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"Google is your friend". Basically he said, this is not my issue, this is a white man's issue. I wont do your homework for you. I have nothing for you. Try Google. I am still stunned and unable to grok what exactly happened. According to this black man, who has spent his entire life living under a racist patriarchy, even getting the most basic, vague precursors to the answers to these incredibly difficult questions about how to re-structure our entire national identity (foundation?) was something that white people had to look only to other white people for answers and understanding. It was a white man's problem after all, this white supremacist patriarchy, so it was incumbent on whites, and whites alone, to figure out the solutions.
Heads he wins, tails you lose Ambivilad, If you now undertake your well intentioned and admirable investigation as instructed above, any insights you come up with or improvements you suggest could be dismissed as coming from a purely "white" perspective. From the tone of what you've reported to us here that seems like a decent possibility.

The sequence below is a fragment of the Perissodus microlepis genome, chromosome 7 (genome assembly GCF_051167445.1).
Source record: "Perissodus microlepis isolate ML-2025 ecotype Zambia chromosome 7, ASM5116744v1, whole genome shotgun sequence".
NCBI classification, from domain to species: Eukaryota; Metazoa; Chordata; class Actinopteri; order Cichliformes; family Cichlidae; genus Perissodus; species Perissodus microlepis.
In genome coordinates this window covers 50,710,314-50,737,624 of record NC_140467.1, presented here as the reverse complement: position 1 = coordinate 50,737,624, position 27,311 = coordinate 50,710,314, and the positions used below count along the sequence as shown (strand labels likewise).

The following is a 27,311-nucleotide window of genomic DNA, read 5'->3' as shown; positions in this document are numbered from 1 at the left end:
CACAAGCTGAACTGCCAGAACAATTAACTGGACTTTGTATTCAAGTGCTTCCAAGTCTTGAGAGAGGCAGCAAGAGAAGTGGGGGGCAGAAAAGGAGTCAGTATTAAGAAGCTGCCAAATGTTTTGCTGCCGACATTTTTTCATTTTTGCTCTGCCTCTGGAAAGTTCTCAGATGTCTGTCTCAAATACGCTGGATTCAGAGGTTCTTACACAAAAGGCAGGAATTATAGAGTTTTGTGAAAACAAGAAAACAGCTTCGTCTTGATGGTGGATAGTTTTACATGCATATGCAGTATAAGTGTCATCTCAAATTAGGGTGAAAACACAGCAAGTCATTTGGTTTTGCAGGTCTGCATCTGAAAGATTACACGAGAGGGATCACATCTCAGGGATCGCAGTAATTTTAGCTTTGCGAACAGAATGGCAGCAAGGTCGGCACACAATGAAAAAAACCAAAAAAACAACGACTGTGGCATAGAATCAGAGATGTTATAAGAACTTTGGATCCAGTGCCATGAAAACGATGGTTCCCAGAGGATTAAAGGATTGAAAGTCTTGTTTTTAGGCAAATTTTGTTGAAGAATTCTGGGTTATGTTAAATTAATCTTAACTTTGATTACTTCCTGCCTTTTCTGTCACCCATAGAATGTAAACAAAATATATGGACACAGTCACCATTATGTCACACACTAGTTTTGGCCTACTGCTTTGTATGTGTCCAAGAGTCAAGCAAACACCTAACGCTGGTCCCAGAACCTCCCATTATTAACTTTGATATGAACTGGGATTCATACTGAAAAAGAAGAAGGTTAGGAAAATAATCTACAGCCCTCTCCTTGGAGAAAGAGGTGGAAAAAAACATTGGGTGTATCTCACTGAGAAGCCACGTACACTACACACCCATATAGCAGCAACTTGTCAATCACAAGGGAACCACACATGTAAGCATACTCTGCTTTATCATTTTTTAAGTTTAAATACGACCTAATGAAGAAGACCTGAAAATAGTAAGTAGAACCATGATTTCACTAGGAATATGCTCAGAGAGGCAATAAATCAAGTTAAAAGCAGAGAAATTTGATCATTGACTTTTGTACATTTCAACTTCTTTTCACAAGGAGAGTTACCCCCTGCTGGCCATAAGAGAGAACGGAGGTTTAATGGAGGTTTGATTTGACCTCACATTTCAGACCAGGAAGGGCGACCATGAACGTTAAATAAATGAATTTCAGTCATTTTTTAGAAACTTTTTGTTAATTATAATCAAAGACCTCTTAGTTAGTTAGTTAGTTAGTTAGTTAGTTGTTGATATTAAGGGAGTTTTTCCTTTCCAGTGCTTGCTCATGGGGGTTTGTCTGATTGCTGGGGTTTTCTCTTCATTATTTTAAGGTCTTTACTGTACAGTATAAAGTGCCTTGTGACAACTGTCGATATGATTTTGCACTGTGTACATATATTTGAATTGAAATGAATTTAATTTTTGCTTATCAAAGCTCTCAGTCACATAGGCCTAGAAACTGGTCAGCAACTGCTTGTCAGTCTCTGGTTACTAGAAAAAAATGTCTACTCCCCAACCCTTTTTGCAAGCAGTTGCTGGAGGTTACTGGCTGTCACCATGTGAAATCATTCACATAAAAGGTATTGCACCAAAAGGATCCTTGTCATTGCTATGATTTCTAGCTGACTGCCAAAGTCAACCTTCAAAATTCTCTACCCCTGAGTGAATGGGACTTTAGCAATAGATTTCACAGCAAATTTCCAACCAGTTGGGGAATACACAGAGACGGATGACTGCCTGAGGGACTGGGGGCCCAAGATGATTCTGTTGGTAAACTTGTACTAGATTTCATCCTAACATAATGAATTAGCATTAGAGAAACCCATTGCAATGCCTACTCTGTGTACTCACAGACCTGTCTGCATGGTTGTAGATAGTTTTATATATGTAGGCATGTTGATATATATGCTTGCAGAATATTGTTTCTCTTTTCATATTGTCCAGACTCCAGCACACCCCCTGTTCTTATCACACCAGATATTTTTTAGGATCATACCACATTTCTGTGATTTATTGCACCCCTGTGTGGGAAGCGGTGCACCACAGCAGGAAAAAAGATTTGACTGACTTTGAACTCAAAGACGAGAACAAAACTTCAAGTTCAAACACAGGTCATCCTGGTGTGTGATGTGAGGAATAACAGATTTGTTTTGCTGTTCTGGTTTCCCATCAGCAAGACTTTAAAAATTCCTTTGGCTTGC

Sometimes the only winning move is not to play the opponents game. Also as others have said, it is a social media thing. no great insight to be gained there.
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Old 01-09-2020, 04:21 AM
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I don't think you understand that for a lot of people, Facebook isn't a discussion forum, it's a venting forum.
You know what, this is probably the answer to my whole issue right here. Honestly. The more I think about it, the more it makes sense of everything that didnt make sense before. Well, most of what didnt make sense before. The rest, like him saying its a white man's problem, are maybe things that will make more sense to me the more i learn, which i *still* just cant help but find a bit ironic.

What i absolutely do not understand is how by being engaged in these issues, even if with blind spots and ignorance aplenty, I can be described as being "the epitome of the white supremacist patriarchy".
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Old 01-09-2020, 04:57 AM